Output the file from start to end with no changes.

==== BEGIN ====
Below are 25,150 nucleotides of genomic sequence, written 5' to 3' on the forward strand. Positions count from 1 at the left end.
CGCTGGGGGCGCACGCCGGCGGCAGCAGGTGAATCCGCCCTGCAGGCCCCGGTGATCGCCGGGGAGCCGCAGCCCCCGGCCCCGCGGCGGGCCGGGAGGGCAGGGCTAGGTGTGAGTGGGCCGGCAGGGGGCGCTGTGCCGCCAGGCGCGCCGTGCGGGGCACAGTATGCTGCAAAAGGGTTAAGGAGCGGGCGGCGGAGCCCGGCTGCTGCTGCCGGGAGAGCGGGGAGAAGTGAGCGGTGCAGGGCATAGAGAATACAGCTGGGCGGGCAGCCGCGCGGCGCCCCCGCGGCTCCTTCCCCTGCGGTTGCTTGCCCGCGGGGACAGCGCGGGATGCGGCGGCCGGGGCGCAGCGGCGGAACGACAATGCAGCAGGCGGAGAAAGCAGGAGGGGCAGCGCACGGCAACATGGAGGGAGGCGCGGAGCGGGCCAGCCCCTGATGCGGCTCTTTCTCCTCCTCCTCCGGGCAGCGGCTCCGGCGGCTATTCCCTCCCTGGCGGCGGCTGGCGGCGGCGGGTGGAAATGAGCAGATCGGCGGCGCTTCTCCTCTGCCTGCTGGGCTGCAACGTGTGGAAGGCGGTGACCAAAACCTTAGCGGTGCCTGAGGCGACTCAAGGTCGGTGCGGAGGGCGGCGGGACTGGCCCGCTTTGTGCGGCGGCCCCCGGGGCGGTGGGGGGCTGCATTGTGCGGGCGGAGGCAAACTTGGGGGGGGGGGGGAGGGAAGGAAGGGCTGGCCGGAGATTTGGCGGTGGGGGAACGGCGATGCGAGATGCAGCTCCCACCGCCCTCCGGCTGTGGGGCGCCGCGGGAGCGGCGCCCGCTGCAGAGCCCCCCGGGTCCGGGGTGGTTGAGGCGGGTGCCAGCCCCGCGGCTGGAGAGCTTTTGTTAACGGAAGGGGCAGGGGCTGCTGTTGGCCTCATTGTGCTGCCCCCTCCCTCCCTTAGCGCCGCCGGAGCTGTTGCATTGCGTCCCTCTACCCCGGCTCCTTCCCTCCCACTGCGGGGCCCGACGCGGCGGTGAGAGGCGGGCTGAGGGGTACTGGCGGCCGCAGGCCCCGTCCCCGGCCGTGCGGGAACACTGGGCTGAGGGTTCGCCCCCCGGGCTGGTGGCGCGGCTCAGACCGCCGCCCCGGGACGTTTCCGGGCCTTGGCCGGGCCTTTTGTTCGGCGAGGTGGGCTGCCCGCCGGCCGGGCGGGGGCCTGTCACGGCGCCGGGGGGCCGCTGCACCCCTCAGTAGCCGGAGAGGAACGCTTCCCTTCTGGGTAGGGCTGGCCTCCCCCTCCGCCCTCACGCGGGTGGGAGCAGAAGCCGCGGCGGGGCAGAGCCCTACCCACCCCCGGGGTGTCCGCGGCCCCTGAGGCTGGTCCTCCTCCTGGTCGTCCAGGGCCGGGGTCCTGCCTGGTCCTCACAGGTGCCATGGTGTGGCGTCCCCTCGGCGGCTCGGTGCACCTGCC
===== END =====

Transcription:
Below are 25,150 nucleotides of genomic sequence, written 5' to 3' on the forward strand. Positions count from 1 at the left end.
CGCTGGGGGCGCACGCCGGCGGCAGCAGGTGAATCCGCCCTGCAGGCCCCGGTGATCGCCGGGGAGCCGCAGCCCCCGGCCCCGCGGCGGGCCGGGAGGGCAGGGCTAGGTGTGAGTGGGCCGGCAGGGGGCGCTGTGCCGCCAGGCGCGCCGTGCGGGGCACAGTATGCTGCAAAAGGGTTAAGGAGCGGGCGGCGGAGCCCGGCTGCTGCTGCCGGGAGAGCGGGGAGAAGTGAGCGGTGCAGGGCATAGAGAATACAGCTGGGCGGGCAGCCGCGCGGCGCCCCCGCGGCTCCTTCCCCTGCGGTTGCTTGCCCGCGGGGACAGCGCGGGATGCGGCGGCCGGGGCGCAGCGGCGGAACGACAATGCAGCAGGCGGAGAAAGCAGGAGGGGCAGCGCACGGCAACATGGAGGGAGGCGCGGAGCGGGCCAGCCCCTGATGCGGCTCTTTCTCCTCCTCCTCCGGGCAGCGGCTCCGGCGGCTATTCCCTCCCTGGCGGCGGCTGGCGGCGGCGGGTGGAAATGAGCAGATCGGCGGCGCTTCTCCTCTGCCTGCTGGGCTGCAACGTGTGGAAGGCGGTGACCAAAACCTTAGCGGTGCCTGAGGCGACTCAAGGTCGGTGCGGAGGGCGGCGGGACTGGCCCGCTTTGTGCGGCGGCCCCCGGGGCGGTGGGGGGCTGCATTGTGCGGGCGGAGGCAAACTTGGGGGGGGGGGGGAGGGAAGGAAGGGCTGGCCGGAGATTTGGCGGTGGGGGAACGGCGATGCGAGATGCAGCTCCCACCGCCCTCCGGCTGTGGGGCGCCGCGGGAGCGGCGCCCGCTGCAGAGCCCCCCGGGTCCGGGGTGGTTGAGGCGGGTGCCAGCCCCGCGGCTGGAGAGCTTTTGTTAACGGAAGGGGCAGGGGCTGCTGTTGGCCTCATTGTGCTGCCCCCTCCCTCCCTTAGCGCCGCCGGAGCTGTTGCATTGCGTCCCTCTACCCCGGCTCCTTCCCTCCCACTGCGGGGCCCGACGCGGCGGTGAGAGGCGGGCTGAGGGGTACTGGCGGCCGCAGGCCCCGTCCCCGGCCGTGCGGGAACACTGGGCTGAGGGTTCGCCCCCCGGGCTGGTGGCGCGGCTCAGACCGCCGCCCCGGGACGTTTCCGGGCCTTGGCCGGGCCTTTTGTTCGGCGAGGTGGGCTGCCCGCCGGCCGGGCGGGGGCCTGTCACGGCGCCGGGGGGCCGCTGCACCCCTCAGTAGCCGGAGAGGAACGCTTCCCTTCTGGGTAGGGCTGGCCTCCCCCTCCGCCCTCACGCGGGTGGGAGCAGAAGCCGCGGCGGGGCAGAGCCCTACCCACCCCCGGGGTGTCCGCGGCCCCTGAGGCTGGTCCTCCTCCTGGTCGTCCAGGGCCGGGGTCCTGCCTGGTCCTCACAGGTGCCATGGTGTGGCGTCCCCTCGGCGGCTCGGTGCACCTGCC